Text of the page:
Gerbera jamesonii
Common Name: Transvaal daisy 
Type: Herbaceous perennial
Family: Asteraceae
Native Range: Southern Africa, Swaziland
Zone: 8 to 10
Height: 1.00 to 1.50 feet
Spread: 0.75 to 1.00 feet
Bloom Time: Seasonal bloomer
Bloom Description: Red, yellow or orange rays with bronze-yellow disks
Sun: Full sun to part shade
Water: Medium
Maintenance: Low
Suggested Use: Annual
Flower: Showy


Grow in average to organically rich, medium moisture, well-drained soils in full sun. Appreciates some afternoon shade in hot summer climates. Raised beds should be considered in areas with poorly-drained soils. Performs best in climates with warm summer days and cool nights. Grow as annuals in St. Louis, either in the ground or in containers. Start seeds indoors 6-8 weeks before last frost date. Set plants out after last frost date. Deadhead flowers to maintain plant appearance. Plants develop deep root systems, resent disturbance and can be difficult to pot up in fall for overwintering. If overwintering is desired, consider sinking pots in the garden to the rim so that pots may be taken indoors in fall. Store potted plants/containers in a cool location frost-free location with bright light but only enough moisture to prevent the soil from totally drying out. Basal offsets may be taken from favorite plants in late summer for rooting and subsequent overwintering in pots.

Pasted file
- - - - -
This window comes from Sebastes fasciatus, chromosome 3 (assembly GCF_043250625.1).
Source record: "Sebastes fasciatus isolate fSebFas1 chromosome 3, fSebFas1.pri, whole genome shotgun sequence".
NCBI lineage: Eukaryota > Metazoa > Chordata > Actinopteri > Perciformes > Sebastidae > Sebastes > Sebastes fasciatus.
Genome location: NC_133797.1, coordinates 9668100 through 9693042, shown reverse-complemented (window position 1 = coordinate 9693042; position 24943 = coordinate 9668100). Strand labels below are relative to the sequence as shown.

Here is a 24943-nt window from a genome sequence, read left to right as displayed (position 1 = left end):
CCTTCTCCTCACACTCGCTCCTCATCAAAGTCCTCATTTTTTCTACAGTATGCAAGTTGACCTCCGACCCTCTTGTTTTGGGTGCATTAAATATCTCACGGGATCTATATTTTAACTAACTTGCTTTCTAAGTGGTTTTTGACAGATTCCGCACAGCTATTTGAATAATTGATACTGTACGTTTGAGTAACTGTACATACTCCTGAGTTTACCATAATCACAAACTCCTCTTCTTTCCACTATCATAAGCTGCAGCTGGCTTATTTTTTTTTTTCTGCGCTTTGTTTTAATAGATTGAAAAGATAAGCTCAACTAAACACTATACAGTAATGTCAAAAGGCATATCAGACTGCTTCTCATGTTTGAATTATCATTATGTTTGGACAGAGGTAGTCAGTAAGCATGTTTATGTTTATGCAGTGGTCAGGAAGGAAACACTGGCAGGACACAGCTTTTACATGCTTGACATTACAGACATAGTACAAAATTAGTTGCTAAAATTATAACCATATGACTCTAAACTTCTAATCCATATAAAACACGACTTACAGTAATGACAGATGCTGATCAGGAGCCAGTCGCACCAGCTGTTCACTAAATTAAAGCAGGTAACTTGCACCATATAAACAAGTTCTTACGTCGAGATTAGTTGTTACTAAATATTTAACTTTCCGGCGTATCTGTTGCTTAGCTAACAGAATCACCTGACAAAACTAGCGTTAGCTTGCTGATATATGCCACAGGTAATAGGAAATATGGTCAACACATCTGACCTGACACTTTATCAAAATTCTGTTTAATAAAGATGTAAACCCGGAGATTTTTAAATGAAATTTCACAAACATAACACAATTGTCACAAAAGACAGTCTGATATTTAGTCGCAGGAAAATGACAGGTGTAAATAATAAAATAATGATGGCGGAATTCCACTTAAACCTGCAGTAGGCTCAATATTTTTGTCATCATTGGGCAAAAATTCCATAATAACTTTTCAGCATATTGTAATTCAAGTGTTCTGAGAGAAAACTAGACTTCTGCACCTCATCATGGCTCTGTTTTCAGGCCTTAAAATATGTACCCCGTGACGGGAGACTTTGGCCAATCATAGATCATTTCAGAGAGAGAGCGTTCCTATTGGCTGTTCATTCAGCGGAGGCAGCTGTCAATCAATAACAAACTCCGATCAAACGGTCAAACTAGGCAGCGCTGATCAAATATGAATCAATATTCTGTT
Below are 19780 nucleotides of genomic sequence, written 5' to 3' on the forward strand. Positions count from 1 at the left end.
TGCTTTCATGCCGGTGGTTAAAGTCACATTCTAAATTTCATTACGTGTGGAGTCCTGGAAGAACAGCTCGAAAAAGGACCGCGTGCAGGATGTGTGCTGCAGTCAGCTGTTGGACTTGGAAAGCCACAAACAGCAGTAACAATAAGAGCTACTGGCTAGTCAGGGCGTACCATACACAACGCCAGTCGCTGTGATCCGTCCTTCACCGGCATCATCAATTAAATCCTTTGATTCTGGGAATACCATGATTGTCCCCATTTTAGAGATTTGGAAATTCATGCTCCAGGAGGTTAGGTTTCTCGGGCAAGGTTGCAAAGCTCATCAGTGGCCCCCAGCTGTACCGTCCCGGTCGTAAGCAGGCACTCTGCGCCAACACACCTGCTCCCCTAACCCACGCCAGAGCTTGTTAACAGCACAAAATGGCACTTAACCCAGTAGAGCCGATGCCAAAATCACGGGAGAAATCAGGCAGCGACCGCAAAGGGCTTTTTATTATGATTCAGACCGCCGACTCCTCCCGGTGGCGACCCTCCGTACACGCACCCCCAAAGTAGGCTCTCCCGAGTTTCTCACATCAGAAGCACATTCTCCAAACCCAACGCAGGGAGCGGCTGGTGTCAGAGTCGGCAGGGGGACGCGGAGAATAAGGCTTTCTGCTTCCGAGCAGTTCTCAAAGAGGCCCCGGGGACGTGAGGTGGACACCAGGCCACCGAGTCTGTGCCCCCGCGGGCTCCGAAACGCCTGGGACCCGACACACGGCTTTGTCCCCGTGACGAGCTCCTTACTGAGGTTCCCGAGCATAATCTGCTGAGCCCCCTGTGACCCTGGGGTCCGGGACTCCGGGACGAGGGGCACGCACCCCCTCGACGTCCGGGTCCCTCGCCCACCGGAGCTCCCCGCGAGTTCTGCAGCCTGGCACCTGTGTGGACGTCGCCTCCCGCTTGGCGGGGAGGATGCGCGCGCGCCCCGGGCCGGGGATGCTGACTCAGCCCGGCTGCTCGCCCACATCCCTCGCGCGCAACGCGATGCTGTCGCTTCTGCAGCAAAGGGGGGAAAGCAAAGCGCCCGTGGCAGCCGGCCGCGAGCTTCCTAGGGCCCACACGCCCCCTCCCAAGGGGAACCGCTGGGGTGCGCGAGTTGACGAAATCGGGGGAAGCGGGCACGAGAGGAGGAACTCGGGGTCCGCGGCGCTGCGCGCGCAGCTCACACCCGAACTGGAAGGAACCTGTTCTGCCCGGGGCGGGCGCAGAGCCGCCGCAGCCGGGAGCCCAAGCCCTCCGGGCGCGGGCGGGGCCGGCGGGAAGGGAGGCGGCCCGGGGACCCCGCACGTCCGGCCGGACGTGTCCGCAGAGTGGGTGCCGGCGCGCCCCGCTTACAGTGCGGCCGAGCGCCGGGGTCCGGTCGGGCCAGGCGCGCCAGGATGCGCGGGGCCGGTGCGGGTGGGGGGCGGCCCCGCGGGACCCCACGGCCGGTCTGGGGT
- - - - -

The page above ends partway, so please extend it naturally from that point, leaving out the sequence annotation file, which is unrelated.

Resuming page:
Noteworthy Characteristics

Gerbera jamesonii is native to South Africa. Commonly called gerbera daisy, Transvaal daisy or Barberton daisy, this species is a stemless, clump-forming, tender perennial. From a basal rosette of slender, spoon-shaped, often lobed or pinnatifid, dark green leaves (to 20” long) rise naked flowering stems to 12-18” tall, each stem bearing a solitary 4” daisy-like flower. Flowers are single or semi-double. Ray flowers of the species normally come in red, yellow and orange, but numerous cultivars have expanded the colors to also include white and numerous pastel varieties. Center disks are bronze-yellow. Blooms summer to fall.

Genus name honors German naturalist Traugott Gerber (d. 1743).


No serious insect or disease problems. Overly moist soils can lead to root and stem rot. Also watch for gray mold, powdery mildew and anthracnose. Thrips, leaf miners, spider mites, aphids and whiteflies are occasional insect visitors.


Beds and borders. Edging. Containers.